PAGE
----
Advertisement

Property – applicant’s equitable trust claim fails as purchases were gifts…

…respondent’s claim fails as there was no de facto relationship

In H, AW v K, S [2021] SASC 128 (11 November 2021), Bochner J of the Supreme Court of South Australia dismissed all applications after a four-year relationship between a dual citizen of Australia and the United States (the applicant), and a single mother who lived in Adelaide (the respondent).

The applicant sought a declaration that the respondent’s vehicle and bank balances were held on trust for him ([4]).

The respondent argued the dealings were gifts and [she] sought a declaration that the parties were in a de facto relationship.

The court said (from [52]):

“The applicant agreed that [his] … communication [to the respondent] amounted to representations that he would provide for her … He denied … that the provision of financial support … or … any other gifts to her would be unconditional. (…)

[59] … [T]he parties did not acquire any assets together … The respondent never visited the applicant’s house …, nor was she invited to do so. (…)

[151] The applicant came to Adelaide [where the respondent lived] between five and nine times each year during the relationship. The length of the visits varied, from less than twenty-four hours, to seven days (…)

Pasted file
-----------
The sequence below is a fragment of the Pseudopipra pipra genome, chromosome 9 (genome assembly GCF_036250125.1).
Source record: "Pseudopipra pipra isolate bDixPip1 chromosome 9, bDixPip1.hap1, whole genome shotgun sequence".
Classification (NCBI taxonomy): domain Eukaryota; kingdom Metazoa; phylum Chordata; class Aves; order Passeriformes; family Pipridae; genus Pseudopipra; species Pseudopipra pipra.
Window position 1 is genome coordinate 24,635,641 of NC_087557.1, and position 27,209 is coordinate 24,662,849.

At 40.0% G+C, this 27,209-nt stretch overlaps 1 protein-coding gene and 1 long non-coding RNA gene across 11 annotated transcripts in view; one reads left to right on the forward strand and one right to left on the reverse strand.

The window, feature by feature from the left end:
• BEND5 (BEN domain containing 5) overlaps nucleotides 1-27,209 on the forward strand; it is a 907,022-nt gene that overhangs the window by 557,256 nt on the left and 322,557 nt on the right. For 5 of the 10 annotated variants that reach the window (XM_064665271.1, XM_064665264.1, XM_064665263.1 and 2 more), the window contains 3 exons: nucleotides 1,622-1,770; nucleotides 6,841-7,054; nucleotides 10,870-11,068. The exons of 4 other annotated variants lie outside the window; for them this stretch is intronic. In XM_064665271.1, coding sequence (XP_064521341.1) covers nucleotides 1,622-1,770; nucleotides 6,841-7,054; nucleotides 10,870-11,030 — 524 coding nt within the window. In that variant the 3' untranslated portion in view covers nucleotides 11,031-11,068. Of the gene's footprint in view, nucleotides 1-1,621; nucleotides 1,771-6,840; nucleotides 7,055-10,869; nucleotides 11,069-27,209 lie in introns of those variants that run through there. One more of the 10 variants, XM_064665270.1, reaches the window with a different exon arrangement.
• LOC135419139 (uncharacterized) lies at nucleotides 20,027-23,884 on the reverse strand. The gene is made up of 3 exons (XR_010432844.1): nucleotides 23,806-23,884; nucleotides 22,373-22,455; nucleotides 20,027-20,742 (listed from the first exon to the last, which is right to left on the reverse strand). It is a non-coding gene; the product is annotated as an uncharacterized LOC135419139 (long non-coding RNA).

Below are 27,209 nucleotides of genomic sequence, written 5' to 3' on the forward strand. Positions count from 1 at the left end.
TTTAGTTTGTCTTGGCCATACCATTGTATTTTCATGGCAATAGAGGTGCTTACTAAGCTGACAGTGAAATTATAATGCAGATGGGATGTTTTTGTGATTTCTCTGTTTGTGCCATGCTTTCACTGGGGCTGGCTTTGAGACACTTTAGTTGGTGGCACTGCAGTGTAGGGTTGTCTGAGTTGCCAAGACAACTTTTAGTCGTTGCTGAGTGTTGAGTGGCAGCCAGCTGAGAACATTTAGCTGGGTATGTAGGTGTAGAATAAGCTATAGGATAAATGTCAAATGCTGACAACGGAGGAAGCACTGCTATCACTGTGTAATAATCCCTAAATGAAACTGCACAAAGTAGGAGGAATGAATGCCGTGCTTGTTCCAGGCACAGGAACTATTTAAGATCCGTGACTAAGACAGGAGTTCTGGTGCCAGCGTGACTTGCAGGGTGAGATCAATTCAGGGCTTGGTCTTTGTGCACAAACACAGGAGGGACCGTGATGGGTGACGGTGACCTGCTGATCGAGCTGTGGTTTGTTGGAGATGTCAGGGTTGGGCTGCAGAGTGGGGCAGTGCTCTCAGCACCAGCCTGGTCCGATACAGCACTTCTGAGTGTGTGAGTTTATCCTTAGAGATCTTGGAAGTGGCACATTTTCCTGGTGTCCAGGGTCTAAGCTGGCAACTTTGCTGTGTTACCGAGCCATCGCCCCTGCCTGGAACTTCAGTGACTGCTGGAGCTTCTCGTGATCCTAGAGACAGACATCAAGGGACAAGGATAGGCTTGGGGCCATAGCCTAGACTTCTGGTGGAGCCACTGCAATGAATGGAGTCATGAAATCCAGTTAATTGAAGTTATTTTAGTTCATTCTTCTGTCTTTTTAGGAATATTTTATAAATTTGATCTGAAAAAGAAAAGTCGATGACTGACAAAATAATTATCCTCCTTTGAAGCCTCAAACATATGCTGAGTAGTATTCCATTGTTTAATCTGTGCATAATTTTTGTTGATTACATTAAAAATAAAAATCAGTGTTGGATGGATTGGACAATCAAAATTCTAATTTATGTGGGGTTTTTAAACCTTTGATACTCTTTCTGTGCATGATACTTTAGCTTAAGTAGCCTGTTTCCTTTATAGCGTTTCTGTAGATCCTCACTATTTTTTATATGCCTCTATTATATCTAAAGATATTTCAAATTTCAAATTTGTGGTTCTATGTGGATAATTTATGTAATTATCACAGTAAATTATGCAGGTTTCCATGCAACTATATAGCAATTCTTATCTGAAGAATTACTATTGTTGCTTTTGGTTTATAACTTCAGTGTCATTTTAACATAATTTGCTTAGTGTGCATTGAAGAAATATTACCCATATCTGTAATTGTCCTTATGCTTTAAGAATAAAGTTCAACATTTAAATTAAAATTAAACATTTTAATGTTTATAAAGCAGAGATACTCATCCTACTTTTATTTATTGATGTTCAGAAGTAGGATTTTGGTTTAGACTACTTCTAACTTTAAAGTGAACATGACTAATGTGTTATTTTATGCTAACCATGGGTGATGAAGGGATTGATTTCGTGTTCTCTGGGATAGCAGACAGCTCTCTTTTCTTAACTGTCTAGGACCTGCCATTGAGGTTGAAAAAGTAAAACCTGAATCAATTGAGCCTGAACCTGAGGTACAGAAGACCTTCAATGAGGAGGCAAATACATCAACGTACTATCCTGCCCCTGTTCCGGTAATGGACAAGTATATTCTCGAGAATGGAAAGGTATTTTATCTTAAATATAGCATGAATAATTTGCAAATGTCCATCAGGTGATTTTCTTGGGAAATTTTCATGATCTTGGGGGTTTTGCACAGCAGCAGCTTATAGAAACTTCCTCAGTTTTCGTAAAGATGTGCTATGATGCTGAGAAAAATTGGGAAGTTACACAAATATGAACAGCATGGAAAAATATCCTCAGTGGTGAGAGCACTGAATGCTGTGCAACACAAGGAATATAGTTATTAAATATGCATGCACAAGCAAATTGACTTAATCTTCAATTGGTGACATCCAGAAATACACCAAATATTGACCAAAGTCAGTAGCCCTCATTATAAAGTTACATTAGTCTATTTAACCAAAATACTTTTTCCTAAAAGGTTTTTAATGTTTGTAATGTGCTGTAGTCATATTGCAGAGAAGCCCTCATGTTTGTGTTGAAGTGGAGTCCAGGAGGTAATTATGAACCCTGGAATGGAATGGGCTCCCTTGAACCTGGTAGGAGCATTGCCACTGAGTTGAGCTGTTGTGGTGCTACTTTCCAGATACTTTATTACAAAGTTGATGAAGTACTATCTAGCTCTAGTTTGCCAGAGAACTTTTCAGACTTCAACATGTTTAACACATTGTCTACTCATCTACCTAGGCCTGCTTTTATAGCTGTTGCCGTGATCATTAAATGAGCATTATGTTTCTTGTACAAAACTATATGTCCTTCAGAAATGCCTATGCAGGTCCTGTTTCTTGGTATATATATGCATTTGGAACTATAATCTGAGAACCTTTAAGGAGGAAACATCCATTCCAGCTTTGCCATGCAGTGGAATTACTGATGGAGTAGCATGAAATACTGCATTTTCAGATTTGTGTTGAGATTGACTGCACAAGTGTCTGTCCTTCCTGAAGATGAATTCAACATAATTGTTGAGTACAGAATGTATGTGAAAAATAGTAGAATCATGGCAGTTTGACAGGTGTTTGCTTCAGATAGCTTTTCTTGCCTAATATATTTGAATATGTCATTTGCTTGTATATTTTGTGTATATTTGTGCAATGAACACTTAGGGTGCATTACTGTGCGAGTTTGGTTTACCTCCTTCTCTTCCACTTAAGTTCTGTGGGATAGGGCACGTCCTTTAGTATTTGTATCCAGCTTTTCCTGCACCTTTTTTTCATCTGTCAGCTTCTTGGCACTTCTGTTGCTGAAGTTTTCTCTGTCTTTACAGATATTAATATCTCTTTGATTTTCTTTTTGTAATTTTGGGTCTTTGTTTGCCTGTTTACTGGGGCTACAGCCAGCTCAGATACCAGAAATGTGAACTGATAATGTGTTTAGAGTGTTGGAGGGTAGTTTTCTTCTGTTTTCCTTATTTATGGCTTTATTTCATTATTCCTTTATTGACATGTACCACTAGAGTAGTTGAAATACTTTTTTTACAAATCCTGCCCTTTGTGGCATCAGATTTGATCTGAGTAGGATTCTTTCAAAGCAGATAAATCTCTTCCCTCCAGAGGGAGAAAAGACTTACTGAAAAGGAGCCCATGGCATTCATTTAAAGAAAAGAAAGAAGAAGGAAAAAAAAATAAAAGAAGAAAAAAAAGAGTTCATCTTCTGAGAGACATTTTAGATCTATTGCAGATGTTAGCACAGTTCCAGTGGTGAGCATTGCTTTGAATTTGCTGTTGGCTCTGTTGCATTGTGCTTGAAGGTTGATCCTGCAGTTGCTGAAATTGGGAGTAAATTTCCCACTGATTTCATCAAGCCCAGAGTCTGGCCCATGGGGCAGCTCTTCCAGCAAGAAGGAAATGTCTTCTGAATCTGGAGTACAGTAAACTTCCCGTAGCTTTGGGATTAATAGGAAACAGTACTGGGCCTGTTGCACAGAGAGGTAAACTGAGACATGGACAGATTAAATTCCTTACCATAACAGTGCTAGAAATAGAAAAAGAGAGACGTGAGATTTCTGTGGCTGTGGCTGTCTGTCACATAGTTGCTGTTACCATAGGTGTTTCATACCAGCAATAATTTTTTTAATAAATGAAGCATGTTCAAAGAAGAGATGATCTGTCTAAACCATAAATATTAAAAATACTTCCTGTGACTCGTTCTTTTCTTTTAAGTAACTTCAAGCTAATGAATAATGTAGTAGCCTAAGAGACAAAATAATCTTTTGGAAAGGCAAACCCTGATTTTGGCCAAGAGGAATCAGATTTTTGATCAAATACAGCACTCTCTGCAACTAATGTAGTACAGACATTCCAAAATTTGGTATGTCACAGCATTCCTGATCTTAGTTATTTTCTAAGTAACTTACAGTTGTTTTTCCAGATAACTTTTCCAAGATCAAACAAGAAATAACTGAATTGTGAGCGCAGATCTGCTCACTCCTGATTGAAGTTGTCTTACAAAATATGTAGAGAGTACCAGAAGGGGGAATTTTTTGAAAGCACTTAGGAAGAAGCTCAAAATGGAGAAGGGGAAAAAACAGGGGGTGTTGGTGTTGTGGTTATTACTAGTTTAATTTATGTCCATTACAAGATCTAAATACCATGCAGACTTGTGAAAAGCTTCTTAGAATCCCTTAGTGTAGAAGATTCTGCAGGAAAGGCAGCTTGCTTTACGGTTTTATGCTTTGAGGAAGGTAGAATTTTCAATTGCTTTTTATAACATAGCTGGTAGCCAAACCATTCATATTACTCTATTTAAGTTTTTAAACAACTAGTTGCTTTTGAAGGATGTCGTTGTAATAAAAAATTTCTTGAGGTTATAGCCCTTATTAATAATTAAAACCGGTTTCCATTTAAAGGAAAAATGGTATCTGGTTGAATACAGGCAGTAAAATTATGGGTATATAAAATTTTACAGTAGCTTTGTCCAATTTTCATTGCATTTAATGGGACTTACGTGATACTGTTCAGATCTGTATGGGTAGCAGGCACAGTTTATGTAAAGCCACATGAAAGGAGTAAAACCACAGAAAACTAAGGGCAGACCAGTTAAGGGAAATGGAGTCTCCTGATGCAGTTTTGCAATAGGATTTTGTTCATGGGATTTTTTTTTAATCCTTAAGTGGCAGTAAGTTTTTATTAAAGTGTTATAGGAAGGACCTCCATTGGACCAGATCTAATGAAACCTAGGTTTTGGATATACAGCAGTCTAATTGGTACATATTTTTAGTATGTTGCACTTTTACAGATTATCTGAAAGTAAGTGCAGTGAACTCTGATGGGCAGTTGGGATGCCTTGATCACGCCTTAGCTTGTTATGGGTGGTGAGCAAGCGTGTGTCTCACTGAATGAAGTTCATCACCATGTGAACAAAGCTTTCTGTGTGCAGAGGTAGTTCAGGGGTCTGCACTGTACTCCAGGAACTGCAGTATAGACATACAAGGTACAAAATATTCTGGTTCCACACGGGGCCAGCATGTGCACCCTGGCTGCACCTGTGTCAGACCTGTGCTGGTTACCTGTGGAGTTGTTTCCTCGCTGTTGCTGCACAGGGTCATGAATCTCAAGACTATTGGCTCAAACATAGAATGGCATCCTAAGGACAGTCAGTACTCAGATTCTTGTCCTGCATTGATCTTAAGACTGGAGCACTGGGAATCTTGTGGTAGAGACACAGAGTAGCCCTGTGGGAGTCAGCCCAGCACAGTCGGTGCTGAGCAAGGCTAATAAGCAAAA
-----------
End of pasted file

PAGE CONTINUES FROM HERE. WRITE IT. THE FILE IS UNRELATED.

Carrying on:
[193] … I consider that the parties’ relationship was not that of a couple living together on a genuine domestic basis. The evidence does not demonstrate ‘the merger of two individual lives into life as a couple’ …  [I]t demonstrates two individuals living their separate lives and coming together seven or eight times each year for some shared time. It my view it is the time that was shared, rather than the lives.”

As to the trust claim, the court said (from [214]):

“ … [T]his evidence leads me to the conclusion that the moneys given to the respondent … were a gift. … [A]ny statements made by the applicant that the moneys should be used for rent, clothes and other expenses were no more than indicative of his motive … They did not serve to impress the funds with a trust.”

Craig Nicol and Keleigh Robinson are co-editors of The Family Law Book. Both are accredited specialists in family law (Queensland and Victoria, respectively). The Family Law Book is a one-volume loose-leaf and online family law service (thefamilylawbook.com.au).

Share this article

Leave a Reply

Your email address will not be published.

Search by keyword